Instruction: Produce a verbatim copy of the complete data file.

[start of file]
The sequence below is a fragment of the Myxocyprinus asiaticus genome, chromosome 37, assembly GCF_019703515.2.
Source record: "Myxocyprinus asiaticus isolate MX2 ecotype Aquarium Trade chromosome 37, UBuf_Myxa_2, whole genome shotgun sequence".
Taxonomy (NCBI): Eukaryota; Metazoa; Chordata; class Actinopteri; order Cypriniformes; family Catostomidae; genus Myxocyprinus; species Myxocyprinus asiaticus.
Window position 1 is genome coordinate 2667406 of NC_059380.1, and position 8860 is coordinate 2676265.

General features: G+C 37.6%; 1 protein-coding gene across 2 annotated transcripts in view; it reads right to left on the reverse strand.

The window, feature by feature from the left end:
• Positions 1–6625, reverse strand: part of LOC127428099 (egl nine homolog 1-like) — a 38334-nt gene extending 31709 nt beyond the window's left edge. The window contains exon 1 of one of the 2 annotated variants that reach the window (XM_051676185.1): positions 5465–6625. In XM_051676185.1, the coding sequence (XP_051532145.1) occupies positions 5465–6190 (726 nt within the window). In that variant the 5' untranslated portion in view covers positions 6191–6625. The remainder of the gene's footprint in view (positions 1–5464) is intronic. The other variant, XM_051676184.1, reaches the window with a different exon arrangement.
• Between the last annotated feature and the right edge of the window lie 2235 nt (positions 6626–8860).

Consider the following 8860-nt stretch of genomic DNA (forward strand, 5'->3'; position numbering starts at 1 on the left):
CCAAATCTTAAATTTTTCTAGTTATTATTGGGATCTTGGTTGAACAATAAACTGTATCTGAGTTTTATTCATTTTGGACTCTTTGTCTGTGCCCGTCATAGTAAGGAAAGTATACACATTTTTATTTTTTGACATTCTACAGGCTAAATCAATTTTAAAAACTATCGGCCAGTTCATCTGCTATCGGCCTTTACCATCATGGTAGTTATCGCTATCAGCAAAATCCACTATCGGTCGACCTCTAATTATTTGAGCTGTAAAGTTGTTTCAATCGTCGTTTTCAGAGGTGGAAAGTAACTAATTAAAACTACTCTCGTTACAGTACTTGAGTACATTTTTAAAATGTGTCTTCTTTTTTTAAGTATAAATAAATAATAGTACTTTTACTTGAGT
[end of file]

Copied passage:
The sequence below is a fragment of the Myxocyprinus asiaticus genome, chromosome 37, assembly GCF_019703515.2.
Source record: "Myxocyprinus asiaticus isolate MX2 ecotype Aquarium Trade chromosome 37, UBuf_Myxa_2, whole genome shotgun sequence".
Taxonomy (NCBI): Eukaryota; Metazoa; Chordata; class Actinopteri; order Cypriniformes; family Catostomidae; genus Myxocyprinus; species Myxocyprinus asiaticus.
Window position 1 is genome coordinate 2667406 of NC_059380.1, and position 8860 is coordinate 2676265.

General features: G+C 37.6%; 1 protein-coding gene across 2 annotated transcripts in view; it reads right to left on the reverse strand.

The window, feature by feature from the left end:
• Positions 1–6625, reverse strand: part of LOC127428099 (egl nine homolog 1-like) — a 38334-nt gene extending 31709 nt beyond the window's left edge. The window contains exon 1 of one of the 2 annotated variants that reach the window (XM_051676185.1): positions 5465–6625. In XM_051676185.1, the coding sequence (XP_051532145.1) occupies positions 5465–6190 (726 nt within the window). In that variant the 5' untranslated portion in view covers positions 6191–6625. The remainder of the gene's footprint in view (positions 1–5464) is intronic. The other variant, XM_051676184.1, reaches the window with a different exon arrangement.
• Between the last annotated feature and the right edge of the window lie 2235 nt (positions 6626–8860).

Consider the following 8860-nt stretch of genomic DNA (forward strand, 5'->3'; position numbering starts at 1 on the left):
CCAAATCTTAAATTTTTCTAGTTATTATTGGGATCTTGGTTGAACAATAAACTGTATCTGAGTTTTATTCATTTTGGACTCTTTGTCTGTGCCCGTCATAGTAAGGAAAGTATACACATTTTTATTTTTTGACATTCTACAGGCTAAATCAATTTTAAAAACTATCGGCCAGTTCATCTGCTATCGGCCTTTACCATCATGGTAGTTATCGCTATCAGCAAAATCCACTATCGGTCGACCTCTAATTATTTGAGCTGTAAAGTTGTTTCAATCGTCGTTTTCAGAGGTGGAAAGTAACTAATTAAAACTACTCTCGTTACAGTACTTGAGTACATTTTTAAAATGTGTCTTCTTTTTTTAAGTATAAATAAATAATAGTACTTTTACTTGAGT